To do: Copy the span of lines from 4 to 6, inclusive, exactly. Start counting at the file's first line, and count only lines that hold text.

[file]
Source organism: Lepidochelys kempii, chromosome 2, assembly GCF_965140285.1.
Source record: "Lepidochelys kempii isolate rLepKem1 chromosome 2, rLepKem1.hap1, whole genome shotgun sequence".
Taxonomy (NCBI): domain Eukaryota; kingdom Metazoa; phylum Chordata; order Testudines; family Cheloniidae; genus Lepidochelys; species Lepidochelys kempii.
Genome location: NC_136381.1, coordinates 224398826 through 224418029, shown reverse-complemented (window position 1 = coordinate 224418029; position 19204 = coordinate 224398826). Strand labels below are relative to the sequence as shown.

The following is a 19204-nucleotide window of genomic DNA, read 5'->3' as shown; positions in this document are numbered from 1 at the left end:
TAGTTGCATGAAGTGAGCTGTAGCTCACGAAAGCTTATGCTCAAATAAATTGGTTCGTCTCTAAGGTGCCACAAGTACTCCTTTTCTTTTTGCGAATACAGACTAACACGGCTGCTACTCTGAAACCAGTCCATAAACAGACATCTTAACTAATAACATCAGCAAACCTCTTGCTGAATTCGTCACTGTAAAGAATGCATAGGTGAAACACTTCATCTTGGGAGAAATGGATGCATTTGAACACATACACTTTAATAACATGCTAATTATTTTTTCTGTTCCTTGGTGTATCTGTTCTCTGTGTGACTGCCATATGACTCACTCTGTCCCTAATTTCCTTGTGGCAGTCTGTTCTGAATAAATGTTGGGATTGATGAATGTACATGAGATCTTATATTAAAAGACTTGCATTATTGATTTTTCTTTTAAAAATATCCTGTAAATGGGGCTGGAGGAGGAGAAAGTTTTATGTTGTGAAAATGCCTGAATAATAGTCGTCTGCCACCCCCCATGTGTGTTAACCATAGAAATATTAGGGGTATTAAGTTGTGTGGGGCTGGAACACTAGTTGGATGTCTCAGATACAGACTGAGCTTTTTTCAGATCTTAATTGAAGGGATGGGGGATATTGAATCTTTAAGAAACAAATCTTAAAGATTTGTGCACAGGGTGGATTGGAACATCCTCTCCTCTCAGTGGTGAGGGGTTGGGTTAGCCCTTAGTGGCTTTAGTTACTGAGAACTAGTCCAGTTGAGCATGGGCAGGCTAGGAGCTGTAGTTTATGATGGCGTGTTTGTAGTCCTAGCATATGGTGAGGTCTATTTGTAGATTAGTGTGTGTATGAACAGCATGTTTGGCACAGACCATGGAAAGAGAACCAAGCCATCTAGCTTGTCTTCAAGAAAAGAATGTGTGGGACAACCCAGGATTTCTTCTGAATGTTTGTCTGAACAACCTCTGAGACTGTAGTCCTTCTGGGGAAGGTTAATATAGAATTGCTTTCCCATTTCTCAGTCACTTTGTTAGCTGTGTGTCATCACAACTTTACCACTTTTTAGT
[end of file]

Genome location: NC_136381.1, coordinates 224398826 through 224418029, shown reverse-complemented (window position 1 = coordinate 224418029; position 19204 = coordinate 224398826). Strand labels below are relative to the sequence as shown.

The following is a 19204-nucleotide window of genomic DNA, read 5'->3' as shown; positions in this document are numbered from 1 at the left end:
TAGTTGCATGAAGTGAGCTGTAGCTCACGAAAGCTTATGCTCAAATAAATTGGTTCGTCTCTAAGGTGCCACAAGTACTCCTTTTCTTTTTGCGAATACAGACTAACACGGCTGCTACTCTGAAACCAGTCCATAAACAGACATCTTAACTAATAACATCAGCAAACCTCTTGCTGAATTCGTCACTGTAAAGAATGCATAGGTGAAACACTTCATCTTGGGAGAAATGGATGCATTTGAACACATACACTTTAATAACATGCTAATTATTTTTTCTGTTCCTTGGTGTATCTGTTCTCTGTGTGACTGCCATATGACTCACTCTGTCCCTAATTTCCTTGTGGCAGTCTGTTCTGAATAAATGTTGGGATTGATGAATGTACATGAGATCTTATATTAAAAGACTTGCATTATTGATTTTTCTTTTAAAAATATCCTGTAAATGGGGCTGGAGGAGGAGAAAGTTTTATGTTGTGAAAATGCCTGAATAATAGTCGTCTGCCACCCCCCATGTGTGTTAACCATAGAAATATTAGGGGTATTAAGTTGTGTGGGGCTGGAACACTAGTTGGATGTCTCAGATACAGACTGAGCTTTTTTCAGATCTTAATTGAAGGGATGGGGGATATTGAATCTTTAAGAAACAAATCTTAAAGATTTGTGCACAGGGTGGATTGGAACATCCTCTCCTCTCAGTGGTGAGGGGTTGGGTTAGCCCTTAGTGGCTTTAGTTACTGAGAACTAGTCCAGTTGAGCATGGGCAGGCTAGGAGCTGTAGTTTATGATGGCGTGTTTGTAGTCCTAGCATATGGTGAGGTCTATTTGTAGATTAGTGTGTGTATGAACAGCATGTTTGGCACAGACCATGGAAAGAGAACCAAGCCATCTAGCTTGTCTTCAAGAAAAGAATGTGTGGGACAACCCAGGATTTCTTCTGAATGTTTGTCTGAACAACCTCTGAGACTGTAGTCCTTCTGGGGAAGGTTAATATAGAATTGCTTTCCCATTTCTCAGTCACTTTGTTAGCTGTGTGTCATCACAACTTTACCACTTTTTAGT